Case studies

Milford Kindy making sustainable changes!

Milford Kindy Blog photo resized4LBH

Milford Kindy making sustainable changes!

Milford Kindergarten recently received their Third Pā-Harakeke Healthy Heart Award and appear to have created a culture in their centre that lends itself to perpetual Gold Award achievement. Educator Amanda Bowen shares the scientific way that the children are engaging in healthy eating experiences.

-     Milford Kindergarten’s teaching has strong biology leanings.  How did you come up with these ideas? 

I remember Mum always talking about the natural world, anatomy, digestion, respiration, and circulation. I must have really enjoyed listening to her because I have remained interested in those subjects for many years.  Now that I am a kindergarten teacher, I enjoy sharing these interests with children and whānau.

At work, our philosophy focusses on well-being, nature, sustainability, and kaitiakitanga and is a great fit for my own values. For example, we regularly facilitate a ‘Kai Moana Experience’ which I regard as a strong example of integrated learning, incorporating hauora, science, technology, mathematics, and literacy into a very interactive activity that could appeal to many children. Thanks to Devonport Kindergarten for first sharing this experience with me nine years ago.

-     You use quite confronting hands-on methods in your learning, e.g. fish and worm digestive systems. 

 How do the children react to these methods? 

Kai Moana Experience

Before the children arrive, we arrange whole fish, filleted fish, bivalves, cephalopods etc. on trays of salt-ice.

Those children that show interest are invited to look at the fish and spend time finding out more about them. The children’s most asked question is, “Can I touch it?”.

First we removing the edible fillets, before encouraging them to handle the fish, examining and feeling the lips, teeth, tongue, gills, guts, tails and scales. Some children, and whānau hold their noses and move away, others hold their noses and come to take a closer look. We get loads of comments like, “Kindy’s a bit on the nose this morning”, or, “Something fishy’s going on at kindy today”. 

Some children appear to find the fish confronting, and often we see whānau supporting their children’s learning by recalling past events, “Can you tell Amanda how many fish you caught with Grandad?”, or by enabling the child to touch by holding the child’s hands in theirs and discussing their own knowledge and experiences with the children. Throughout the morning we continue to talk about digestion, respiration, and circulation, linking what we notice to our own bodily experiences. Often we use books, internet video, or whānau knowledge to extend what we are learning.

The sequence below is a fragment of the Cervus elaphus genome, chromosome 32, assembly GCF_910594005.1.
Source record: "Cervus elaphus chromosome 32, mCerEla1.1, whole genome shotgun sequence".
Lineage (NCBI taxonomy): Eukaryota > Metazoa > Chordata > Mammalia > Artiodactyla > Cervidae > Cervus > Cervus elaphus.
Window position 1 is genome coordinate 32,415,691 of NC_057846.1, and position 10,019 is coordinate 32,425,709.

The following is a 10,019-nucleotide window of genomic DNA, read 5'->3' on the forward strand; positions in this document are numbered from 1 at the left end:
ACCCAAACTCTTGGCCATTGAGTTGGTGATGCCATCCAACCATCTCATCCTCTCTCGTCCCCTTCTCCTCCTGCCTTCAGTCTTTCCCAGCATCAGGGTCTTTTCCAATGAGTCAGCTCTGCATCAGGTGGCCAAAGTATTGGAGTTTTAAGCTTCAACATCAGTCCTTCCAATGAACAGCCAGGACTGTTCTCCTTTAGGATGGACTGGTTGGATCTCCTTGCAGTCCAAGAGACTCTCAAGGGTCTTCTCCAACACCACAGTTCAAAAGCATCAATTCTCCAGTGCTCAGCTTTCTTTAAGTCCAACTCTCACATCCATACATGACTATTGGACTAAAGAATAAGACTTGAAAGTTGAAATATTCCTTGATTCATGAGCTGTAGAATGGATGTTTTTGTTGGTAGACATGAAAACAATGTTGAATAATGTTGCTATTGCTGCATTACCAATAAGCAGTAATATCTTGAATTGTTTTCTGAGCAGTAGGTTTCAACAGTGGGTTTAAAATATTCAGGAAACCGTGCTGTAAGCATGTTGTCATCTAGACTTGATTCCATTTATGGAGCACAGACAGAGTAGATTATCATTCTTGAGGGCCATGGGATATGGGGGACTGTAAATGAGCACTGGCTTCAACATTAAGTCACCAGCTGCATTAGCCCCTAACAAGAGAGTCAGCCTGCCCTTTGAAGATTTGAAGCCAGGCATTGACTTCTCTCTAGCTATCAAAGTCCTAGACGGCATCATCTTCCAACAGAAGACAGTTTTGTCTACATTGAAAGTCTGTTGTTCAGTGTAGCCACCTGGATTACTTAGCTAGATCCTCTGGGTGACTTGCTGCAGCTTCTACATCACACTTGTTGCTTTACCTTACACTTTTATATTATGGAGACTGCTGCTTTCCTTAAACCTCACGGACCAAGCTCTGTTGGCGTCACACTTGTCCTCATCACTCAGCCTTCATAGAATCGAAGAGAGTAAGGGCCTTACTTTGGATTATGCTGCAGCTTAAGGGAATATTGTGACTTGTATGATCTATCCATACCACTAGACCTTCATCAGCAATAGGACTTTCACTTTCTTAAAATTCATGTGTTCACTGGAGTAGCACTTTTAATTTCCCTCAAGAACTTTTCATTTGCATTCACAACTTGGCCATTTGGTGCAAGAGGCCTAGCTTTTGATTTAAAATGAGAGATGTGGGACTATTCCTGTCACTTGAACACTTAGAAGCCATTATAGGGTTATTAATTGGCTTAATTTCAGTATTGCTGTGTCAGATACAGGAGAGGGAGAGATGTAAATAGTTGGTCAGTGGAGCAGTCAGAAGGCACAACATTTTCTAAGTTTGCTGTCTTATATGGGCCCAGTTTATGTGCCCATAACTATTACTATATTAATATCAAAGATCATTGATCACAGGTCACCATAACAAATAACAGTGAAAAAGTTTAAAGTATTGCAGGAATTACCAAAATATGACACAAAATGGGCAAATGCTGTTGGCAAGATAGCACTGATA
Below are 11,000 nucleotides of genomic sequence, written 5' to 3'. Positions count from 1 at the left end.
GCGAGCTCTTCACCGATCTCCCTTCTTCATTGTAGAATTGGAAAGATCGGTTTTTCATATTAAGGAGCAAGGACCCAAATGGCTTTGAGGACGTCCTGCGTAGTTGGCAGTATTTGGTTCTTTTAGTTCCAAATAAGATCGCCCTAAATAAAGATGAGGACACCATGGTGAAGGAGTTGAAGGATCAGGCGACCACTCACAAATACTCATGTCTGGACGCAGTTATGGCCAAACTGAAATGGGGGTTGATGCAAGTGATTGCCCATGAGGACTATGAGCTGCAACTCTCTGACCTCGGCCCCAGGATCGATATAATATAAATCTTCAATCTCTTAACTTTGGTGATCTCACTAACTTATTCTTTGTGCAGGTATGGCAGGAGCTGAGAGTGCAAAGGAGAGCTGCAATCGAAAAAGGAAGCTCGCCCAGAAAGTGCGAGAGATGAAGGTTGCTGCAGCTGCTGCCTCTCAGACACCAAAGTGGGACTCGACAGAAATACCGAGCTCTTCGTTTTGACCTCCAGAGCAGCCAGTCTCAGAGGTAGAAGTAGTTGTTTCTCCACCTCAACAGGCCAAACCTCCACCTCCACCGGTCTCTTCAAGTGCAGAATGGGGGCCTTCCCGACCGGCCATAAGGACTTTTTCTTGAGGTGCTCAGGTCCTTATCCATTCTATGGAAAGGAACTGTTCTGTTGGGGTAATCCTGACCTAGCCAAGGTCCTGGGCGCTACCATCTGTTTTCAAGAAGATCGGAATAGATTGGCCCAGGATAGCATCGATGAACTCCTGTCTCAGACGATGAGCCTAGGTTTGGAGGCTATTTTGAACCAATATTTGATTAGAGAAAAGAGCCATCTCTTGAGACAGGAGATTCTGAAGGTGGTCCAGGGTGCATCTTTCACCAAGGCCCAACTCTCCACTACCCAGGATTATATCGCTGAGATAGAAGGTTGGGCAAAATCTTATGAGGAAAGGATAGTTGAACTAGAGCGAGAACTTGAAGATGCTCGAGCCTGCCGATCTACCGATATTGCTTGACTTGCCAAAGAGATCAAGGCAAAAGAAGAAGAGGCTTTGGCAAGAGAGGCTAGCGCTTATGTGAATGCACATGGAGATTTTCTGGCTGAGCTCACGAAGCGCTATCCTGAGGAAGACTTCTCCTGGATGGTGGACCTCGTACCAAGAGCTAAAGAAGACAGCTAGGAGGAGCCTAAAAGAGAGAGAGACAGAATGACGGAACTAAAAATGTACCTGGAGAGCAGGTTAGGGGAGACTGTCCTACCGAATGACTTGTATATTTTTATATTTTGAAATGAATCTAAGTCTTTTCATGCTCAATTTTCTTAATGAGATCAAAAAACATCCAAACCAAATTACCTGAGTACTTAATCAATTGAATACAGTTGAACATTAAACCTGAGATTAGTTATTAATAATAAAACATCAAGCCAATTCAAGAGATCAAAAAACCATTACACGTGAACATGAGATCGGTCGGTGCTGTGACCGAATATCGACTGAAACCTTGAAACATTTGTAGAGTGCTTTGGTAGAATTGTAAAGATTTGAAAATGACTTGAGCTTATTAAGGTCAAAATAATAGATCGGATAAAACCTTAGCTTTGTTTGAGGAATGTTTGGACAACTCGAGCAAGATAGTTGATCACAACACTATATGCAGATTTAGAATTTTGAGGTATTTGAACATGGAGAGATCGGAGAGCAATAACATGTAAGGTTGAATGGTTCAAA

The activity concludes with the children washing and cutting the fillets into fish fingers, and preparing the prawns and squid, before frying or steaming them ready to share at morning tea. We use the fish heads and skeleton to make fresh fish stock, which we either freeze or share with whānau. Nothing is wasted, even the intestines etc. go into our bokashi system to recycle.

-     What have been some of the children’s learning outcomes, in line with your Pa-Harakeke Gold award this time around?

Learning outcomes stemming from this activity are varied according to the interests and engagement of individuals. For example, mana atua/well-being is supported through promotion of hauora, healthy lifestyle, healthy food production and consumption. Children experience opportunities to express confidence, independence, self-help and self-care skills relating to food preparation. Knowledge of bodily systems is increased through hands-on exploration and teina/tuākana knowledge sharing. Through these activities we are able to reinforce the tikanga of kaitiakitanga, as we teach and learn about conserving, preserving and protecting nature through interactive learning activities.

-     What has been the feedback from parents?

I believe that this is the kind of teaching and learning that creates boundless curiosity and an enduring interest in the natural world. Today a parent commented, “This stuff really makes me want to be a kindy teacher”… “Me too!”

Making a show of the Healthy Heart Award

Cheviot show 2

Showing off at the Cheviot Show!

Little Oaks Preschool in Cheviot is over-the-moon to receive their Rito (Bronze) Healthy Heart Award. Since signing up to work towards their Rito Award in August 2017, Little Oaks Cheviot has recorded all the ways they incorporate healthy nutrition and physical activity into their daily programme.

“The Healthy Heart Award has enabled us to celebrate and reinforce already-present aspects of our current programme, like outdoor education, edible gardens and physical challenges and exercise” says Little Oaks teacher Nic Hiatt.

Little Oaks Cheviot has encouraged fantastic whānau and community engagement throughout their Healthy Heart Award journey.

“We were able to involve whānau through healthy-eating guides, shared kai contributions, our 'Big Heart Day', and our involvement in the Cheviot Show” Says Nic.

Every year, the Cheviot Agricultural and Pastoral Show (A&P) invites local schools and ECE to run a stall to show the community what they’re up to! This year, Little Oaks Cheviot decided to make the focus of their stall about the Healthy Heart Award.